For Immediate Release   16th February 2010

 

 

 LANDSBANKI GUERNSEY DEPOSITORS POINT FINGER DIRECTLY

AT GFSC AND DEPUTY TROTT

 

Landsbanki Guernsey depositors are bitterly angry and disappointed that their suspicions have been confirmed by yesterday’s news that the Winding Up Board for Landsbanki’s affairs in Iceland has rejected depositors’ claims under the bank’s parental guarantee. 

 

Depositors point the finger directly at the GFSC for allowing Landsbanki Guernsey to proactively advertise a parental guarantee within its jurisdiction which was clearly not worth the paper it was written on.

 

They also question the validity of the Chief Minister’s recent assurances that Landsbanki Guernsey depositors would be treated fairly by Landsbanki Islands’ Winding Up Board.  Perhaps it was a similar naivety on the Chief Minister’s part when earlier, he claimed to have dealt with Her Majesty’s Government when they told him they had Landsbanki Guernsey savers’ best interests at heart?  

 

The LGDAG argues that all of the aforementioned points strengthen its case further for an independent public inquiry, while possibly explaining why Guernsey’s Authorities continue to resolutely resist.

 

Despite UK and Dutch Governments and UK councils and charities negotiating preferential treatment ahead of individual savers such as those in Landsbanki Guernsey, the Chief Minister failed to secure parity in repayment for those depositors who placed their trust in Guernsey’s banking sector and saved in a bank wholly regulated by the GFSC.

The rejection read as follows:

‘The Winding-up Board has furthermore decided to reject the claim generally in every respect as it has not been sufficiently shown that:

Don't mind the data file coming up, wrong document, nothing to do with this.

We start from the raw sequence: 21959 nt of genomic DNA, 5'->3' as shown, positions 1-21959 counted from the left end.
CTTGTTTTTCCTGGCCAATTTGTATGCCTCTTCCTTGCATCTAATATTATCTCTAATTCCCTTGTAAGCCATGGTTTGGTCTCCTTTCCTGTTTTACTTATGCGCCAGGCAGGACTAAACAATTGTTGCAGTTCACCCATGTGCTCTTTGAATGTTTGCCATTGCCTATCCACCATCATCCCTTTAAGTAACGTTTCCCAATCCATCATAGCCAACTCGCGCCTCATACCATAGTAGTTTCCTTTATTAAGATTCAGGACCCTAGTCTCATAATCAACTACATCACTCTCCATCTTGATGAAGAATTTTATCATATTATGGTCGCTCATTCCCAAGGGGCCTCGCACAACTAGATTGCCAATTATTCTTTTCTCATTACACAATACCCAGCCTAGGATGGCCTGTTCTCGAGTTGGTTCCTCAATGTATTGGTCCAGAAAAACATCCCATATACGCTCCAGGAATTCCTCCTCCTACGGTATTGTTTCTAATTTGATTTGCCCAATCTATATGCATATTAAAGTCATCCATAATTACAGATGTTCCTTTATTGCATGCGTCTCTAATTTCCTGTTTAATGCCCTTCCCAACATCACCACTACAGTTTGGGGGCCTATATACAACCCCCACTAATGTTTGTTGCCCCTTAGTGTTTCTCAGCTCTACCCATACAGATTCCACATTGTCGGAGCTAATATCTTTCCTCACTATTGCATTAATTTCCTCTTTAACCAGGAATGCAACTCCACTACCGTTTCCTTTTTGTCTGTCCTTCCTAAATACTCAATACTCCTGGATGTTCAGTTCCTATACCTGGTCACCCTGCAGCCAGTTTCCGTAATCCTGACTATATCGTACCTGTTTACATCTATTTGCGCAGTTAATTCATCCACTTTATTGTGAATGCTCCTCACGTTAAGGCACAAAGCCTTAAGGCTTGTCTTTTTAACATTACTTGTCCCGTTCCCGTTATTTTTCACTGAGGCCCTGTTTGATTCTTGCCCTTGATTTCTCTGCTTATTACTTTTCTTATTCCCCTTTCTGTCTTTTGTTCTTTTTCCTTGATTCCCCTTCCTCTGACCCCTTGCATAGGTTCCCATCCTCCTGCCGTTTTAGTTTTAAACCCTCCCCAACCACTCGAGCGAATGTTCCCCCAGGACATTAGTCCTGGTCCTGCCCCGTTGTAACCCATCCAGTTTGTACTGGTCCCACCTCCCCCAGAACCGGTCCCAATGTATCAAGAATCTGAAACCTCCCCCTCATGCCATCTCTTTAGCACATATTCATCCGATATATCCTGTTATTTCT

Landsbanki Íslands hf. has given, or did in fact give, any kind of guarantee regarding the liabilities of Landsbanki Guernsey Ltd’.

Conversely, when all savers with Cheshire Guernsey were written to on 25th September 2006, they were told the following:

“For your comfort and security, Landsbanki has given an undertaking to honour all the obligations of Landsbanki Guernsey Limited”.

How and why did Landsbanki Guernsey’s joint Group Managing Directors and CEO’s Halldor Kristjansson and Sigurjon Arnason write to all savers with Cheshire Building Society with such a guarantee? Furthermore, the Guarantee was extensively used as a marketing tool in all the Bank’s literature as well as on its website and was thereby authorised and condoned by the GFSC.

 Neil Dickens, Chairman for the Action Group on Guernsey said, “Isn’t it about time the GFSC explained why they authorised such a worthless Parental Guarantee rather than continually stone-walling depositors and hiding behind their flimsy self-serving Foot Report?  This is in addition to the fact that Guernsey’s financial regulators did not insist on more conventional diversification of the bank’s assets?  More importantly, why was no due diligence carried out by the GFSC themselves to ensure that the guarantee was effective and legally binding?”

Matthew Dorman, Director of the LGDAG added, “It is time for us to see what the GFSC and Chief Minister have to say for themselves.  We have no desire to get into an ink war and be continually fobbed off.  It’s finally time for them to come clean and satisfy depositors in Landsbanki Guernsey as well as all Guernsey savers by means of a full independent Public Inquiry”.

Indeed the GFSC had nearly two months between 4th August 2006 when Cheshire Building Society agreed to sell its Guernsey operation “subject to receipt of regulatory approval in Guernsey and Iceland” (letter from Cheshire Guernsey Director to savers dated 7th August 2006) and 25th September 2006 when approvals had been obtained and the sale completed. 

It would seem that all Governments throughout the Western World have owned up to their short comings and attempted to make good savers’ losses in Icelandic Banks.  That is, all except Guernsey. 

Around 1,600 depositors, more than 90% of them British, had their hard earned savings on deposit in the Guernsey branch of Landsbanki when it collapsed in October 2008. At the time, Guernsey did not have a depositors’ compensation scheme in force. So far Landsbanki Guernsey depositors have received about 67.5p in the pound, unlike Landsbanki depositors in the UK and Netherlands, who received 100% of their money over a year ago.